One common joinery method used in wood working is the mortise and tenon. A mortise is basically a hole in a piece of wood and the tenon is another piece of wood cut to tightly fit in that hole. The tenon is usually secured in place with either glue or a wooden pin or wedge.
The folks over at [WayOutWest] were building a fence and needed a way to cut a bunch of mortises in 4×4 inch posts to accept 2×6 inch rails. Although they had a chainsaw, trying to cut a mortise with it by hand turned out to be super dangerous because the chainsaw would kick up every time the tip of the blade touched the wood. The team had some parts kicking around so they made a fixture to hold the chainsaw as it is plunged into the 4×4’s.
The contraption’s frame is made from an old scaffolding stand and the slides are just pipes inside of pipes. The chainsaw is bolted to the slide and a lever moves it forward and back. A second lever moves the piece of wood getting mortised up and down so that the mortise can be cut to any width. This is a pretty ingenious build that only cost a little effort and will end up saving a bunch of time mortising countless fence posts.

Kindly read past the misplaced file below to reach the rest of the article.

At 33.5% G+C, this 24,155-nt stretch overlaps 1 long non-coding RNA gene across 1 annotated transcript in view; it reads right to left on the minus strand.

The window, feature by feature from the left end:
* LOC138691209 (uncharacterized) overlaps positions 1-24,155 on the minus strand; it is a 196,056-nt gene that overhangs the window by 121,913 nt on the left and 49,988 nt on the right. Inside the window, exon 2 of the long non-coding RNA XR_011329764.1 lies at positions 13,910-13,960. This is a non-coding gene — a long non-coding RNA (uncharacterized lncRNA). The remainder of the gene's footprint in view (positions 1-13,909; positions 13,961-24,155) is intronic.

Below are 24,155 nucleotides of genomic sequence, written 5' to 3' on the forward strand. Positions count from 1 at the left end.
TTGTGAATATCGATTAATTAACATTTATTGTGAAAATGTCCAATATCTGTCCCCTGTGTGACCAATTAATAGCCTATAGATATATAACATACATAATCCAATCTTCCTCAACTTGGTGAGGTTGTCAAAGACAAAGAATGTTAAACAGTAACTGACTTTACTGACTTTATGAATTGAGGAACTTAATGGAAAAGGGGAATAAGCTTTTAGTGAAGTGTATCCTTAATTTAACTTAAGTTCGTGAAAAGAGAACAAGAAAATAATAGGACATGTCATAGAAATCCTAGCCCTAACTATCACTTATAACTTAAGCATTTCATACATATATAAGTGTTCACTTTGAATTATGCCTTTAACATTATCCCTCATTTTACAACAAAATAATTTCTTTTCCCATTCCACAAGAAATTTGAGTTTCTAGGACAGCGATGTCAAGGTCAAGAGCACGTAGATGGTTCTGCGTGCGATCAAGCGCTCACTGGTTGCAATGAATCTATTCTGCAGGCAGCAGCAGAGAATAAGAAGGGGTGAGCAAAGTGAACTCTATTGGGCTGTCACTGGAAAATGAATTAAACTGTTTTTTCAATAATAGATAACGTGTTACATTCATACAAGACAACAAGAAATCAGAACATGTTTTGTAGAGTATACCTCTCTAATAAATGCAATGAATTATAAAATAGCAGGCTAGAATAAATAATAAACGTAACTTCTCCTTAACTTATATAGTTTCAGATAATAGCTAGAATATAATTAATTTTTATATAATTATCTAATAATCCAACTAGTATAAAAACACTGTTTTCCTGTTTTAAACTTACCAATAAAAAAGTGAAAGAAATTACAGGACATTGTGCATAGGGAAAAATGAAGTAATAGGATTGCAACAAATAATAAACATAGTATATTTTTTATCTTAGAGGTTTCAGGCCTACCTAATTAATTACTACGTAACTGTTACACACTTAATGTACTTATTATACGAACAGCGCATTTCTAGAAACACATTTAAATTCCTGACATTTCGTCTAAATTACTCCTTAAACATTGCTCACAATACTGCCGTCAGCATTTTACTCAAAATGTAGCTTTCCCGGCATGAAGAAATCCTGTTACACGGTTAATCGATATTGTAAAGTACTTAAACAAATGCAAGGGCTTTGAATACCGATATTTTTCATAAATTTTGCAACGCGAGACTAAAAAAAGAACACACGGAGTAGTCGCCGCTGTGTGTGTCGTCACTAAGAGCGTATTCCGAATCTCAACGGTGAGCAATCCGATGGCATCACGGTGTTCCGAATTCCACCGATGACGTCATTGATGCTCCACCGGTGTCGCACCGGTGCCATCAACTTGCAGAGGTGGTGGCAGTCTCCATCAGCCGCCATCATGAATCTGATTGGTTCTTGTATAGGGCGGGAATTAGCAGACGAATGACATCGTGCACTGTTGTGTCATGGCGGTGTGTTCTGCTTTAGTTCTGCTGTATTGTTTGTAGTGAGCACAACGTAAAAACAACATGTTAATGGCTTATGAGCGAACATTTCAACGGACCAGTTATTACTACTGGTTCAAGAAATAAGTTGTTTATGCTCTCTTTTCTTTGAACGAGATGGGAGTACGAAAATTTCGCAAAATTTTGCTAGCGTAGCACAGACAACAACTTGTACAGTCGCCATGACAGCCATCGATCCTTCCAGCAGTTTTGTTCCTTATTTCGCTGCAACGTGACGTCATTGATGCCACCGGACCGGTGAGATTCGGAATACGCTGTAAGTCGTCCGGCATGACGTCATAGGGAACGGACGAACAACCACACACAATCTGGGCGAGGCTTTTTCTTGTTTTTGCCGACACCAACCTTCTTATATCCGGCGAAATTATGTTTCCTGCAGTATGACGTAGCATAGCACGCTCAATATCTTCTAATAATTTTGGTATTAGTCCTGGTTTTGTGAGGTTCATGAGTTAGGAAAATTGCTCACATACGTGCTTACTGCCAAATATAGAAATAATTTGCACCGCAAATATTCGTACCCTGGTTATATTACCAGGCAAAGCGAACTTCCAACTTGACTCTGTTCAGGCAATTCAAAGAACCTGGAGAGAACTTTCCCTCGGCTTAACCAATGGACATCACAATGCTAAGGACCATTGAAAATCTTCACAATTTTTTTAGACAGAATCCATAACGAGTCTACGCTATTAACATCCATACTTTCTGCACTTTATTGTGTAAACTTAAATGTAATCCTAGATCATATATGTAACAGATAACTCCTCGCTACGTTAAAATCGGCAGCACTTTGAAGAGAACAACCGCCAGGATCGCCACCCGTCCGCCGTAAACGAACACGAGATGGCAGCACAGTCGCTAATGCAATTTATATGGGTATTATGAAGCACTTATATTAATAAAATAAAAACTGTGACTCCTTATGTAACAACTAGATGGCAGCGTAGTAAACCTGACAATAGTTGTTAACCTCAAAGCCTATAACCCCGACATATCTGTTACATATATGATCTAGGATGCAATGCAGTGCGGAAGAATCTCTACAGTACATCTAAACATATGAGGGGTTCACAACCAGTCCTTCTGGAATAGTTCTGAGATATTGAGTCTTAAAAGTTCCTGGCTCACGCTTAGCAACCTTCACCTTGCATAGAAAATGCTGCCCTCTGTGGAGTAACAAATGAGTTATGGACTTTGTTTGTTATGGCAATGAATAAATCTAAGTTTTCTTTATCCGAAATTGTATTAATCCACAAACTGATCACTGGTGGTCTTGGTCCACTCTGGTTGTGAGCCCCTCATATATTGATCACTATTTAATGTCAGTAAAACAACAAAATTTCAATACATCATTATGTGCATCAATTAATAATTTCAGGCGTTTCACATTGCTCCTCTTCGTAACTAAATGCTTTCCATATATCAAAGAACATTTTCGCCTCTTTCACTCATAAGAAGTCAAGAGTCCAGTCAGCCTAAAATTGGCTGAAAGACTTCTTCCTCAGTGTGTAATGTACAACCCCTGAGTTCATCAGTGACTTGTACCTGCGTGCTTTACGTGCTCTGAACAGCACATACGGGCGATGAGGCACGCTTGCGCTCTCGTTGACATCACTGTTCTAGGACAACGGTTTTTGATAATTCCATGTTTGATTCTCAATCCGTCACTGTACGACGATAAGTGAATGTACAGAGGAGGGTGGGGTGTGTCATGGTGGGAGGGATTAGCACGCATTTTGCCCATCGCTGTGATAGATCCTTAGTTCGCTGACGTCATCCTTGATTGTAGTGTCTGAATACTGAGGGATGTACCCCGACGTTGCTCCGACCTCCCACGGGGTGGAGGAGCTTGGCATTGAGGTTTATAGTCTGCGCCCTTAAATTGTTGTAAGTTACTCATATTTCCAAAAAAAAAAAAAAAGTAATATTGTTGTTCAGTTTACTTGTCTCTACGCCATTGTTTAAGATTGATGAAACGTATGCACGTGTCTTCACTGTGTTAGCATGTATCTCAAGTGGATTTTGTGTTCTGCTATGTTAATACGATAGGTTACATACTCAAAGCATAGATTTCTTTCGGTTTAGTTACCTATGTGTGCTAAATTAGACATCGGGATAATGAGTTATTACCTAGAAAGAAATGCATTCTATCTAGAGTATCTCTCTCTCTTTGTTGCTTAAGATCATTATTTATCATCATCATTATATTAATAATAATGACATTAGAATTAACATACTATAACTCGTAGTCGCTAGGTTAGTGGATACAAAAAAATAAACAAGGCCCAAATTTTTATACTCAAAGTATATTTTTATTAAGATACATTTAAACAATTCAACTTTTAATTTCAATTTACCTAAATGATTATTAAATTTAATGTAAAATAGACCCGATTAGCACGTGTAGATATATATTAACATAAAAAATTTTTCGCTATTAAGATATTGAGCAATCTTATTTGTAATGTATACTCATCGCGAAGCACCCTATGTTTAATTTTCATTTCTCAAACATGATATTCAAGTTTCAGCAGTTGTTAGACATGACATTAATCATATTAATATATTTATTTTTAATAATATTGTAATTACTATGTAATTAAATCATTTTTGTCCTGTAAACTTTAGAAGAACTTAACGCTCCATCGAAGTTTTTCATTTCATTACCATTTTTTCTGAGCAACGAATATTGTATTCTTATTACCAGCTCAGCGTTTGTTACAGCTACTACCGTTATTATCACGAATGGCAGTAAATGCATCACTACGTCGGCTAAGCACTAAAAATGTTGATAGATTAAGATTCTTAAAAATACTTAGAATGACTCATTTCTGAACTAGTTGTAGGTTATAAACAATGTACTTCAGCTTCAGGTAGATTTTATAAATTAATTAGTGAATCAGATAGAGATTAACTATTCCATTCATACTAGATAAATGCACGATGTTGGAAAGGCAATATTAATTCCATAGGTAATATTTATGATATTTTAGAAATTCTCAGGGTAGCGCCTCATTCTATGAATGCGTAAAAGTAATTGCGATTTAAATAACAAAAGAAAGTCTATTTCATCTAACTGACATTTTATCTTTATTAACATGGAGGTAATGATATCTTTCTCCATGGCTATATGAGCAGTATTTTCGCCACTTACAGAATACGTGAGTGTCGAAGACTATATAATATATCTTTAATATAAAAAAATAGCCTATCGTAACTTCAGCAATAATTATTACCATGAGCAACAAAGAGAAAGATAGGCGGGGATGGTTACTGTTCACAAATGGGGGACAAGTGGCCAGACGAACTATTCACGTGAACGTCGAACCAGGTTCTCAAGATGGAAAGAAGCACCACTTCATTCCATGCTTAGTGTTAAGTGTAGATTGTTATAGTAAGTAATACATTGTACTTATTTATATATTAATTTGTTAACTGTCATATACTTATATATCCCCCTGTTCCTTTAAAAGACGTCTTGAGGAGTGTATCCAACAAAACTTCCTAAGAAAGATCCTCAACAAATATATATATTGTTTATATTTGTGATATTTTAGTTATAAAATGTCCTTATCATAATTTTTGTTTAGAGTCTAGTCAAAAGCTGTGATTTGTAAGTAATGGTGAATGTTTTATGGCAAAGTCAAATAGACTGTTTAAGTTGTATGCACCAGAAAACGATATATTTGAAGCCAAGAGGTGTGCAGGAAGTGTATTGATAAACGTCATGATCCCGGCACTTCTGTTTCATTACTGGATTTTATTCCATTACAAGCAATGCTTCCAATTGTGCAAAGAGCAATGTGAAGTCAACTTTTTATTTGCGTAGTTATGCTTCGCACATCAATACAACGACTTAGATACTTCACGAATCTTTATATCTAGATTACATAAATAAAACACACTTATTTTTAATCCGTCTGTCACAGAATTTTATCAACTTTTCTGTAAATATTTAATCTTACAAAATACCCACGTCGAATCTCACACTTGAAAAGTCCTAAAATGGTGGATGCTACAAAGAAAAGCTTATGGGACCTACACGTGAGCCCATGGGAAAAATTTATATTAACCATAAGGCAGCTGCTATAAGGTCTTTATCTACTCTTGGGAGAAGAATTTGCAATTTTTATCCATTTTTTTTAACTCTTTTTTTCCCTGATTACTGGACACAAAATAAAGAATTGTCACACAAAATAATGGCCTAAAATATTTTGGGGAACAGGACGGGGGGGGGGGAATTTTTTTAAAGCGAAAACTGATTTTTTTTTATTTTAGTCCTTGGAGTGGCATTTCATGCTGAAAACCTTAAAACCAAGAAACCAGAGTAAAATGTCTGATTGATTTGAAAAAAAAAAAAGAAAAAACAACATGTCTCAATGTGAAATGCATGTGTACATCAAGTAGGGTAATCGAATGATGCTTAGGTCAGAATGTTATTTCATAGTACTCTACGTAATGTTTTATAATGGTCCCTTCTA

Continue reading “Massive Wood Joints With Chainsaw Mortiser”
[Morgan Rauscher] is a rather eccentric artist, inventor, maker, professor… jack of all trades. His latest project is called the Art-Bot – and it’s an 8′ robotic arm equipped with a chainsaw. Did we mention you can control it via arcade buttons?
He’s been building sculptures for over 10 years now, and has enjoyed observing the evolution of automated manufacturing – from CNC machines to laser cutters and even now, 3D printers. He loves the technologies, but fears machines are making it too easy – distancing us from the good old physical interaction it once took to make things with a few simple tools. His Art-Bot project attempts to bridge that gap by bringing tactile transference to the experience.
The cool part about the Art-Bot is that it is mostly made of recycled materials – in particular, bicycle parts!
Making a robot from bicycle parts is really not that difficult, and I highly recommend it.
The rest of the robot consists of electric actuators (linear), the control circuitry, and of course — a chainsaw. For safety’s sake, [Morgan] also built a polycarbonate wall around it to protect users from
it going on a murderous rampage wood chips and other debris thrown from the robot.
Continue reading “What Could Possibly Go Wrong Giving a Robot a Chainsaw?”